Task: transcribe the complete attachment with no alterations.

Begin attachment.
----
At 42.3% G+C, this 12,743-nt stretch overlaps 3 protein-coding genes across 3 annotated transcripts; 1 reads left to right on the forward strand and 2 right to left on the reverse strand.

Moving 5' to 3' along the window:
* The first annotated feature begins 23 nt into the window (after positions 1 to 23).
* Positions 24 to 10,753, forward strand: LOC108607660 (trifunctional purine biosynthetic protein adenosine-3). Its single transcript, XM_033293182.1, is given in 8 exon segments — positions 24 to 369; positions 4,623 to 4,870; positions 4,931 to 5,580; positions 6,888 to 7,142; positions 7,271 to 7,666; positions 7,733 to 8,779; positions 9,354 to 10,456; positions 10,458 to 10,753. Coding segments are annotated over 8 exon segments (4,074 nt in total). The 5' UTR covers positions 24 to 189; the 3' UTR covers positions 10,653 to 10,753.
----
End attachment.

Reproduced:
At 42.3% G+C, this 12,743-nt stretch overlaps 3 protein-coding genes across 3 annotated transcripts; 1 reads left to right on the forward strand and 2 right to left on the reverse strand.

Moving 5' to 3' along the window:
* The first annotated feature begins 23 nt into the window (after positions 1 to 23).
* Positions 24 to 10,753, forward strand: LOC108607660 (trifunctional purine biosynthetic protein adenosine-3). Its single transcript, XM_033293182.1, is given in 8 exon segments — positions 24 to 369; positions 4,623 to 4,870; positions 4,931 to 5,580; positions 6,888 to 7,142; positions 7,271 to 7,666; positions 7,733 to 8,779; positions 9,354 to 10,456; positions 10,458 to 10,753. Coding segments are annotated over 8 exon segments (4,074 nt in total). The 5' UTR covers positions 24 to 189; the 3' UTR covers positions 10,653 to 10,753.